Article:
Burning Saudi Oil Wells a Wake Up Call
By Craig Rucker
September 17, 2019 - Over the weekend, swarms of explosive drones struck at the heart of Saudi Arabia’s oil production and sent the world’s biggest crude processing plant up in flames.
About 5.7 billion barrels of output per day, as well as 2.5 billion cubic feet of natural gas, was put out of production. This amounts to over five percent of the world’s entire supply of oil. Yemen’s Iran-backed Houthi rebels claimed responsibility, but U.S. officials believe they are merely front men. Iran, they say, is truly responsible.
In the meantime, to ameliorate the disruption of vital energy, President Trump has wisely authorized the release of oil from the nation’s Strategic Petroleum Reserves. This will serve as a band-aid for the time being, but the need to re-evaluate our potential vulnerabilities and seek some long-term solutions is clearly in order. This event should serve as a wakeup call to policymakers in Washington.
If there could be a better case-in-point for why America needs to wean itself off of greater dependence on foreign sources of oil, it would be hard to find. Placing our nation’s energy security in the hands of regimes that are in unstable regions of the world like the Middle East, or with Russia and Venezuela, is a prescription for disaster. America must continue to aggressively develop its own, homegrown sources of fossil fuel energy, as well as all energy sources where it is feasible through the competition of the free market, to remain strong and free.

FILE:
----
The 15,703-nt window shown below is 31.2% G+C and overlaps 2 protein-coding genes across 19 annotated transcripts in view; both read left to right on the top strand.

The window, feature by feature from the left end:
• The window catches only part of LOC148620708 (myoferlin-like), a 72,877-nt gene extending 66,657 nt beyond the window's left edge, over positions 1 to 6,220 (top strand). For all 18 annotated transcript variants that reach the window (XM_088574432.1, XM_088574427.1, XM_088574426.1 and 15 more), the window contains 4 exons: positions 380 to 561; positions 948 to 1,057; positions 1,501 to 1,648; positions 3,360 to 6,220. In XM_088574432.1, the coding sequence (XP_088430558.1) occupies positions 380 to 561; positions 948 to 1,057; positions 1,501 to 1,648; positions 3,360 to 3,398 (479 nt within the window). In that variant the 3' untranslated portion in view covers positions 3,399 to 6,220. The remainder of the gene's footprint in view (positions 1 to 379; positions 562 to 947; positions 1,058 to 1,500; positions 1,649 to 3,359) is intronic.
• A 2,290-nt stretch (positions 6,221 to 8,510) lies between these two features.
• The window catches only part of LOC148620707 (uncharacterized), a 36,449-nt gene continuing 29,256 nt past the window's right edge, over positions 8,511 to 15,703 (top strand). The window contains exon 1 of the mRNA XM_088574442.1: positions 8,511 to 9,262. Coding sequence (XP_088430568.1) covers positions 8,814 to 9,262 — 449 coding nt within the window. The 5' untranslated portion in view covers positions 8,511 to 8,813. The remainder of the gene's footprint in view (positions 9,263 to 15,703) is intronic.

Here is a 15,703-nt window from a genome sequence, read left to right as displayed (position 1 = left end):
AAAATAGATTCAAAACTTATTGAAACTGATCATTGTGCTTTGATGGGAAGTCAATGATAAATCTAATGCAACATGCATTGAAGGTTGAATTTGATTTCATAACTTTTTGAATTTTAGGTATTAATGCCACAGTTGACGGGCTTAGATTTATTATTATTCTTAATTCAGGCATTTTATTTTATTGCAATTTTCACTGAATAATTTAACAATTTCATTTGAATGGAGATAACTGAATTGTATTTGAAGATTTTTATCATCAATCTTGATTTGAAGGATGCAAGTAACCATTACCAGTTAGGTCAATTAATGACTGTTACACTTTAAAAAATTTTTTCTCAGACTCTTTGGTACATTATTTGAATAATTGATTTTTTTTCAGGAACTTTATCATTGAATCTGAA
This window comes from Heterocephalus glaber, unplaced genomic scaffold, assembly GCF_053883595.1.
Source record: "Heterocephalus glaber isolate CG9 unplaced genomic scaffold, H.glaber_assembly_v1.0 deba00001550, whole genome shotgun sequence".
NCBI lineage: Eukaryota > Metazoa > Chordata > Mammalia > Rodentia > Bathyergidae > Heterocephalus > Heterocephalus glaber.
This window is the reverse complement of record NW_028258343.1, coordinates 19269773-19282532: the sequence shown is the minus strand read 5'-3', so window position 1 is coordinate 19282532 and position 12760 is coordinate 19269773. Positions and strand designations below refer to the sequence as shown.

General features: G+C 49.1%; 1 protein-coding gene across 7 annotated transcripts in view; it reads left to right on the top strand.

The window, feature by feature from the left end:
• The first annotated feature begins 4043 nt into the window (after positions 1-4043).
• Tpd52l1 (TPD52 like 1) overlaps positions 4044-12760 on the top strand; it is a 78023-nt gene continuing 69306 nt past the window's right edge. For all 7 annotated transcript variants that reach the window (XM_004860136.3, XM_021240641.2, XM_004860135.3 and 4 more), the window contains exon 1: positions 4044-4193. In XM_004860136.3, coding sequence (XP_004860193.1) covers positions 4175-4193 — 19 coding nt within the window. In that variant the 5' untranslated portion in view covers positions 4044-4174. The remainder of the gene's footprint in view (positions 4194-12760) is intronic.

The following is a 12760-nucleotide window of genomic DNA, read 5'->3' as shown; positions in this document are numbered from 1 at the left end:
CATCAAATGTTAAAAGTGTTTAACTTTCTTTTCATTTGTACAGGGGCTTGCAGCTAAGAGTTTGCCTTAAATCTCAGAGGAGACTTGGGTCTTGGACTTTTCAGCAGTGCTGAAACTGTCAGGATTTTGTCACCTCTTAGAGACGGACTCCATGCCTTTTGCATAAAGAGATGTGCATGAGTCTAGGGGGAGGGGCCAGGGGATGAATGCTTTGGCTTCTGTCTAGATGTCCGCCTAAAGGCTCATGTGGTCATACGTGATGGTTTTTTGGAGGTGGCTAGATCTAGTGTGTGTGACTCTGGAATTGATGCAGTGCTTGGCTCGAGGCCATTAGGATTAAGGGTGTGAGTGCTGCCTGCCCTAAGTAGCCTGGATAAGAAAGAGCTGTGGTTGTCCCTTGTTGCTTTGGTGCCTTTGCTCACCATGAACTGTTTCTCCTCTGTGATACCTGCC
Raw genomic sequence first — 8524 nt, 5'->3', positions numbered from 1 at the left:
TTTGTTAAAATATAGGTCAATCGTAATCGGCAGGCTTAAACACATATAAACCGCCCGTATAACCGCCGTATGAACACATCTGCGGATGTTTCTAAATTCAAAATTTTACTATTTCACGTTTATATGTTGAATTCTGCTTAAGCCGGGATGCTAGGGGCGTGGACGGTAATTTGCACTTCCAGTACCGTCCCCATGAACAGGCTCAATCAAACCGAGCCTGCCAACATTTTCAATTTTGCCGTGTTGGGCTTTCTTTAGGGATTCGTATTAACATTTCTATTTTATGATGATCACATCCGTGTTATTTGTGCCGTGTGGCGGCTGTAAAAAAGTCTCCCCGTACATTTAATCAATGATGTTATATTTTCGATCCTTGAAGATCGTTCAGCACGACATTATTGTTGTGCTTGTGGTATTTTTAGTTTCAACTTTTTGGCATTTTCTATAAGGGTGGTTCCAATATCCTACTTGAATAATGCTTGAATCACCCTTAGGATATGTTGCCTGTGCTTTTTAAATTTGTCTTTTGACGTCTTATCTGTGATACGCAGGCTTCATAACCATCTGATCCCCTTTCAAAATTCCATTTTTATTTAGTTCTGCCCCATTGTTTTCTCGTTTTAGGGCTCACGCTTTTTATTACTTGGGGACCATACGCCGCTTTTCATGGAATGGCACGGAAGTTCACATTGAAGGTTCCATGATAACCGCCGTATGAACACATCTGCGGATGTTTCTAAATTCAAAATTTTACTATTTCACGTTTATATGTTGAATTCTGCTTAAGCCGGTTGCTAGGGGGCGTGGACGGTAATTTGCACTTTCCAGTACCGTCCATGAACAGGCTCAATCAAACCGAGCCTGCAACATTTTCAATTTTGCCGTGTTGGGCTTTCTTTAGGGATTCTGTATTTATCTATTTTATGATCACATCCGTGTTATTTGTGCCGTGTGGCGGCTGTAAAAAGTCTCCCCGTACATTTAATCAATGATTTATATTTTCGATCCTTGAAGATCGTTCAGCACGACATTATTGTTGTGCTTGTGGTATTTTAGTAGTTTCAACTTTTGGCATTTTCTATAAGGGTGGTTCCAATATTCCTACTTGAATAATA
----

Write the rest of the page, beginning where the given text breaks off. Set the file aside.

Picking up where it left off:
Unfortunately, leading Democrats in the House, along with some Republicans in Florida, seem to be hard at work at doing just the opposite.
As we reported to you last week, the House Rules Committee is right now hard at work crafting three bills designed to restrict oil and gas drilling in the U.S. These bills include provisions to stop all offshore drilling along the Atlantic and Pacific coasts, restrict new leasing in the Gulf of Mexico, and stifle all ANWR development in Alaska.
Leading Democrats running for President – including Kamala Harris, Bernie Sanders, and Elizabeth Warren – have also gone down this anti-domestic energy road by recently pledging to ban all fracking should they be elected.
Needless to say, such measures are foolhardy. As this attack in Saudi Arabia has shown, the world is unstable and fraught with peril. Fossil fuels, whether they like it or not, remain integral in keeping our economy remaining strong and our standard of living intact.
Our representatives are pursuing these bans as a means to “protect the planet.” The number of additional solar panels and wind turbines they call for to replace fossil fuels, however, would require the removal of millions more acres in habitat across the United States. That would be far from “green.” Additionally, all those turbines and panels would result in a significant uptick in the hazardous waste discharged from mining for the “rare Earth metals” that are necessary to wind and solar being built. Powering the entire country on wind and solar? Talk about a large footprint.
Our nation needs not to shrink, but to grow and expand development of its oil, gas, nuclear, and coal resources in order to both better protect our national security and forge ahead toward a brighter future.